New Tech Still Fixed-Income Liquidity’s Savior

New technology platforms and models are finally starting to have an impact on the fixed-income market's historic trouble spots.

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John Brazier, deputy editor, Sell-Side Technology

It’s been promised for some time that new technology platforms and initiatives are the key to overcoming historic liquidity problems in the corporate bond sector, and slowly but surely, John sees that progress coming to fruition.

I have written several articles on the impact that technology is having, and its potential to impact the fixed-income market’s historic problems with liquidity, from the increasing number of technology platforms coming to market to the emergence of intelligence-focused utility models.

A recent paper, Corporate Bond Liquidity Solutions Emerging, from research firm Greenwich Associates, reports that investors have been frustrated with the problems surrounding executing large trades in illiquid issues, but that the efforts undertaken by execution venues and the liquidity-intelligence platforms are starting to ease those woes.

Of more pressing concern to industry participants looking to technology to solve liquidity issues is the finding that over 80 percent of the roughly $6 trillion of corporate bonds traded annually is stilled matched and executed over the phone.

More than 80 percent of the 400 credit investors interviewed by Greenwich in 2016 also said that reduced market liquidity is “impacting their ability to implement their investment strategy.” 

That second finding probably won’t surprise people familiar with how the fixed-income market works, but the shrinking size of trading desks at asset managers means that the importance of technology platforms can only increase.

While the options for technology adoption have grown, it’s clear that human interaction still lies at the heart of bond trading.

Last year, I wrote about the ever-expanding roster of new technology platforms that have swamped the market. There were around 30 platforms in operation at the end of 2015. That figure has now ballooned to as many as 120. While the options for technology adoption have continued to grow, it’s clear that human interaction still lies at the heart of bond trading.

The Greenwich report found that 51 percent of those surveyed in North America were planning to add an execution platform “they are not currently active on” over the coming year. The important distinction here is that these are not all planned replacements, but rather additions to existing execution platforms. Greenwich found that New York-based Liquidnet topped the list of planned platform additions, with 55 percent of respondents planning to connect to its fixed-income offering.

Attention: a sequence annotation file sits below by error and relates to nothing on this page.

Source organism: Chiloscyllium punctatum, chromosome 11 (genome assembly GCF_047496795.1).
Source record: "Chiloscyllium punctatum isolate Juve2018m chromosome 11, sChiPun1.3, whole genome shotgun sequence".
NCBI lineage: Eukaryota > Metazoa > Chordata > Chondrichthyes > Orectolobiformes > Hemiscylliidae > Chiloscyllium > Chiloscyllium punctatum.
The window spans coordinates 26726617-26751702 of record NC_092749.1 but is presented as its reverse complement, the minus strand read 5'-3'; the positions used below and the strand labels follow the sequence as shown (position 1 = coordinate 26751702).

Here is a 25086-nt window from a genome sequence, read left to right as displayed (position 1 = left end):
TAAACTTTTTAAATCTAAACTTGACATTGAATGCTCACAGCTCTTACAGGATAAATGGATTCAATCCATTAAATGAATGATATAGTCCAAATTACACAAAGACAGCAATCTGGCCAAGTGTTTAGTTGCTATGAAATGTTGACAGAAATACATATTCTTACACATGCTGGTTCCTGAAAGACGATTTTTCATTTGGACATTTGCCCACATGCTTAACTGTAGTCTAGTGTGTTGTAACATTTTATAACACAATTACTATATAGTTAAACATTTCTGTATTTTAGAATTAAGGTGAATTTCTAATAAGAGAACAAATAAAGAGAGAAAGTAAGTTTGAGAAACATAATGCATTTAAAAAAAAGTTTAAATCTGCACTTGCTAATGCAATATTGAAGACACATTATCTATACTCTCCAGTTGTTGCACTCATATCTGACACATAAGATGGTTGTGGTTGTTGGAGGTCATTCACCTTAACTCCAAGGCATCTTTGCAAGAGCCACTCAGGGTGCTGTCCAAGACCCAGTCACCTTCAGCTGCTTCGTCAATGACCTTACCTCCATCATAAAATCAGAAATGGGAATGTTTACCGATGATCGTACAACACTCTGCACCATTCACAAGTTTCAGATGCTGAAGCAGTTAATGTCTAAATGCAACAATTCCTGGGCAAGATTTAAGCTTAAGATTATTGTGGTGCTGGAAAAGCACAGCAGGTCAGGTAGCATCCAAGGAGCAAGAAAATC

TruMid was also ranked highly on the platform wish-list, a sign that its efforts to revamp its technology offering last year, including the launch of new “swarm on-demand” trading functionality, will continue to bear fruit in terms of further client wins.

The findings of Greenwich’s survey suggest to me three key points on the state of technology progress in the fixed-income space.

First, the dominant players in this arena—Bloomberg, MarketAxess and Tradeweb—should be looking over their shoulders. While market participants may be looking to add further platforms instead of replacing their existing ones, I don’t expect that model to last.

Sooner or later it will come down to which platform is providing the best liquidity and trading options. When buy-side firms in particular are pressed to reduce operating costs and streamline trading processes, why would traders need an abundance of platforms when one could do the job?

Prominence

Second, the role of liquidity intelligence providers is only set to grow in prominence. My feature in last February’s issue of WatersFixed-Income Liquidity: An Alternative FIX—found that collaboration between the buy side and sell side to make trading data easier to share and access was seen as a key element to easing access to liquidity.

That trend is showing no sign of slowing. The Greenwich report mentions information compiled by London-based bond trading technology vendor Algomi, which says that “just shy of 7,000 inquiries from the buy side to the sell side, with a combined notional value of roughly $54 billion, were made in February 2016 alone, suggesting an average industry size of roughly $8 million.”

Finally, it’s clear that I will have plenty of fodder for our pages on this topic for some time to come. The progress being made through technology is clear, and, although it might take longer than some would like, efforts to introduce new ideas and ways to share information that do not negatively impact bond trading activities ultimately help ease the liquidity issues that the buy side has struggled with for so long. 

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